Wednesday, March 14 was the day designated for high school students across the country to walk out of class, in honor of the young lives taken in Parkland, Fla., one month ago.
Here in Kingston, the school administration decided that instead of a walkout, there would be an event that would “empower the student body, but also keep them as safe as possible,” in the words of Kirk Reinhart, the principal.
“I am proud to say that we have worked with students to reach a compromise and create a collaborative and respectful event,” what in a letter to parents he called a “peaceful, organized and effective demonstration.”
That event? Students could walk out of their classrooms and stand in the corridors.
I arrived at Kingston High School at about 9:30 a.m., and encountered a perimeter set up about 75 feet from the front stairs, staffed by a security official named Sean. He told me that press had been pre-cleared for the event, and that I could not enter the building without permission from what he called Crown Street — the district office. I was told to leave the campus or face arrest.
I called the school district and got John Verge, the deputy superintendent. I identified myself as a radio and print reporter, named some of the places I work, and he said he would call the school and authorize my entry.
The security perimeter was moved down to the street. I told a guard standing at the entrance that I had been granted permission to attend the “protest” by the deputy superintendent, as instructed. Eventually, word came around on his walkie-talkie that I was authorized, and he allowed me in.
When I entered the building, I was stopped by the assistant principal. I told him that per instructions of his security guy, I had called the district office and received permission to be in the building.
“I don’t have anything to prove you were cleared by the [deputy] superintendent.” I told him about my call with Mr. Verge a few minutes earlier, and how the guard had let me in when he confirmed that.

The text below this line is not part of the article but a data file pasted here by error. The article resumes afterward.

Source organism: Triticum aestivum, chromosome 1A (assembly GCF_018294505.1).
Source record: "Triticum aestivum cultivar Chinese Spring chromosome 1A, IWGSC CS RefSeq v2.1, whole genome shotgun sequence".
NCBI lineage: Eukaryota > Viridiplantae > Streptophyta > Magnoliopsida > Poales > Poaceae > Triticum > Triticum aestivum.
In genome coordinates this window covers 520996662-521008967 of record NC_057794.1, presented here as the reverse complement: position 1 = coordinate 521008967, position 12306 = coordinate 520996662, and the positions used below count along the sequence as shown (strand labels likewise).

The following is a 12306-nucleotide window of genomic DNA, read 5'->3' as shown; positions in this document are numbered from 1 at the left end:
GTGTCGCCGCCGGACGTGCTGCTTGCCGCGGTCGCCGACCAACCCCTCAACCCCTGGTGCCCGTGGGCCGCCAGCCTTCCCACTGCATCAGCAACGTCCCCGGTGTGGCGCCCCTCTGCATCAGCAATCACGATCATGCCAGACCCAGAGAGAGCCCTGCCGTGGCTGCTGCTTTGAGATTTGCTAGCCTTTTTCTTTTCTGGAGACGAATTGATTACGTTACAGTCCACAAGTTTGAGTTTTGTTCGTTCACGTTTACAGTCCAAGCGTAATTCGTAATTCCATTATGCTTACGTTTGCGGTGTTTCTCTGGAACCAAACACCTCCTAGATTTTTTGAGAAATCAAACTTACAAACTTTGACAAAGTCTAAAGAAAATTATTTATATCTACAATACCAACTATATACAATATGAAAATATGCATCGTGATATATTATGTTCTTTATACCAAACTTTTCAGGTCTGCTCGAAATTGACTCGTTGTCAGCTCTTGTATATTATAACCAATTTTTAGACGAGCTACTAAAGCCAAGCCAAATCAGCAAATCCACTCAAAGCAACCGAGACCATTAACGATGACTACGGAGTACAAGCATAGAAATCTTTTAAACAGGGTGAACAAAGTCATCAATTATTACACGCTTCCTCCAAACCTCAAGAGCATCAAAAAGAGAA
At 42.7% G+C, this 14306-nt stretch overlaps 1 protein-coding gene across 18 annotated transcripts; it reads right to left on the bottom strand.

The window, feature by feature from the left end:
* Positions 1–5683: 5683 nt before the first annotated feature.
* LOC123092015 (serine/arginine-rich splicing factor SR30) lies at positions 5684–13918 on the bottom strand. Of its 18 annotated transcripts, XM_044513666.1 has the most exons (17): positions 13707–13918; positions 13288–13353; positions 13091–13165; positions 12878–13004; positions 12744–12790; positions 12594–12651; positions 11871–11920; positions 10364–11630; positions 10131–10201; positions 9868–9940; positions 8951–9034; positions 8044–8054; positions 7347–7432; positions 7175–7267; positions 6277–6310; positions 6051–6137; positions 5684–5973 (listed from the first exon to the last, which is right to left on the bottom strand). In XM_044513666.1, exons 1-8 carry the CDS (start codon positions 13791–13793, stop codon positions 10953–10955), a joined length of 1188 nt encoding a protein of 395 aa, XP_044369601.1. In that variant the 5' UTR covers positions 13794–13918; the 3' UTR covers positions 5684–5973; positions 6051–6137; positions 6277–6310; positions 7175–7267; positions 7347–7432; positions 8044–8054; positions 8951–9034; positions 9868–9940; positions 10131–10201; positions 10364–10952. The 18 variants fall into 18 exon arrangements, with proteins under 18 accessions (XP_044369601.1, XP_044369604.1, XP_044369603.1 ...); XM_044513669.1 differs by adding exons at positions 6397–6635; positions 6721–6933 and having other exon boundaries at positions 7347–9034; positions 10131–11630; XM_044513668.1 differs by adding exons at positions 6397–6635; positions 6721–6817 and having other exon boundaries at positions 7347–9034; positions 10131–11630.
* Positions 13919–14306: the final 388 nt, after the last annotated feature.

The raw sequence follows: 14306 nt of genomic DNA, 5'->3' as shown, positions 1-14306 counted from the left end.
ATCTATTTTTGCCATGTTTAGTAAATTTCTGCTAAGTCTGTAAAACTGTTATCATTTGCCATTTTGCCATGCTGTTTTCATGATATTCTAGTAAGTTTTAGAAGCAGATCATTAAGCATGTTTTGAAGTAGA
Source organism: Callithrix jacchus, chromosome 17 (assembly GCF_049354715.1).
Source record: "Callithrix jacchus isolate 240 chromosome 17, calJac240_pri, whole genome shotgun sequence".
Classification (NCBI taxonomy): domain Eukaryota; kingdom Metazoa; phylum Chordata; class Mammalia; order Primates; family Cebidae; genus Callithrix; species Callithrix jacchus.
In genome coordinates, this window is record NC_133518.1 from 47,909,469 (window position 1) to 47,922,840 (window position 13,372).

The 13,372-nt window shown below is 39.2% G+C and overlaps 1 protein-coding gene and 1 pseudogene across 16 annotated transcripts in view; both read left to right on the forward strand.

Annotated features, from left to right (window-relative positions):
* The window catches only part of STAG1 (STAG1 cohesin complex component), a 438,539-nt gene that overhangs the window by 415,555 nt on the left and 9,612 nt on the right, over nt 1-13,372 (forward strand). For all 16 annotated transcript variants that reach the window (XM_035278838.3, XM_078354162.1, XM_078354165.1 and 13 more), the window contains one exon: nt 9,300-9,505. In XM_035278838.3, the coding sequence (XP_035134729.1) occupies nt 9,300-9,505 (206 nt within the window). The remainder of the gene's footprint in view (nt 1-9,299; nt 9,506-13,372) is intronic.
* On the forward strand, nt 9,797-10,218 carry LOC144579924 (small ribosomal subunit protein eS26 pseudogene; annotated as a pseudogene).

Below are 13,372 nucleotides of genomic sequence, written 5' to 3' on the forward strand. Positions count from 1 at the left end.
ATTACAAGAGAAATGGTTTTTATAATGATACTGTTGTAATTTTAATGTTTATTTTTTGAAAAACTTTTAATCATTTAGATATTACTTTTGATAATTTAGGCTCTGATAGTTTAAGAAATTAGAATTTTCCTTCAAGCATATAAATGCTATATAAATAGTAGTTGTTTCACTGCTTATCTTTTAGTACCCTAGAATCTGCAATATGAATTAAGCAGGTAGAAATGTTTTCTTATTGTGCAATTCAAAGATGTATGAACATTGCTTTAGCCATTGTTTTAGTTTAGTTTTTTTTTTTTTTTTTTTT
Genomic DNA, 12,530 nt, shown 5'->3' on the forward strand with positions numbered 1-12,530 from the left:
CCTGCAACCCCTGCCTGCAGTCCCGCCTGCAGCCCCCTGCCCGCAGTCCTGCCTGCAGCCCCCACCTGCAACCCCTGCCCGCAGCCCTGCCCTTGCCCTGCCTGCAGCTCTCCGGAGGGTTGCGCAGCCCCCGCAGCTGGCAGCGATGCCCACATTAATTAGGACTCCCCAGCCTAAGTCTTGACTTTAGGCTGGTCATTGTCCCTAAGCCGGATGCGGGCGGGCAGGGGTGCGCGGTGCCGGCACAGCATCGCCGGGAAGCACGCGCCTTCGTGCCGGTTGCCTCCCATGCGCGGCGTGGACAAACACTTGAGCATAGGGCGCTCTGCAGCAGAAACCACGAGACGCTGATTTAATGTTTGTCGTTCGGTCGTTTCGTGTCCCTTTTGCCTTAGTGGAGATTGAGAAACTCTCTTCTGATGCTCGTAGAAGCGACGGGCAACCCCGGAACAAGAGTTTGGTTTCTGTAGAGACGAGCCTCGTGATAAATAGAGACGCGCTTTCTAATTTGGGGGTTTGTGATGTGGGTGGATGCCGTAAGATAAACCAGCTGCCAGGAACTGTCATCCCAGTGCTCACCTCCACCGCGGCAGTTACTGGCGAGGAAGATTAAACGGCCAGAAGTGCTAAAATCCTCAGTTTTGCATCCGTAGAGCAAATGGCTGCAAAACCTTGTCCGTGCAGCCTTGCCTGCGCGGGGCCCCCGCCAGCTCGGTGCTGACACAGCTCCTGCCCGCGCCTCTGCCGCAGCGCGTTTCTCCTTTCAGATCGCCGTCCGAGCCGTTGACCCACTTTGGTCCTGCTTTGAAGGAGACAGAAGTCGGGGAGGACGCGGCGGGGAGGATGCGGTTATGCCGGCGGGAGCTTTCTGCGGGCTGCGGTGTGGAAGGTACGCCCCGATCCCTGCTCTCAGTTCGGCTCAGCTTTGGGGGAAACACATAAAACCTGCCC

“Why are you doing this?” he asked, as if my purpose was to annoy him. I reminded him of the obvious, which is that I was a reporter covering a protest.
He told me to leave the campus, since I didn’t have permission to be there. I went back to my car. Sean, the security official, came and found me as I was driving out. It had all been a mistake, and I was now allowed to come into the building.
“My bad, my bad,” he said.
I went back in, and was allowed to walk past the assistant principal and various cops standing around, and joined some students who were holding a kind of silent vigil in the corridor.
The names of dead students at Marjory Stoneman Douglas High School were being solemnly read off by someone on the school’s PA system.
After about three minutes, another school official came and found me, and said to come with her. She was clearly upset. She, too, claimed I did not have permission to be in the building.
“I got permission 20 minutes ago.”
“For an event of this nature, you cannot ask 20 minutes in advance.”
“What kind of event? It’s a bunch of kids standing around in the corridor.”
If the concern was weapons, that’s interesting — nobody checked my bag or coat, wanded me or patted me down. In the front lobby, the assistant principal was pleading with me to leave the building. I must have had the vibe that I was willing to get arrested for the story, which would have created a big hassle for them, and been covered by all the newspapers. True enough, but I was not in the mood that day.
Welcome to the Free Speech Zone.
Eric F. Coppolino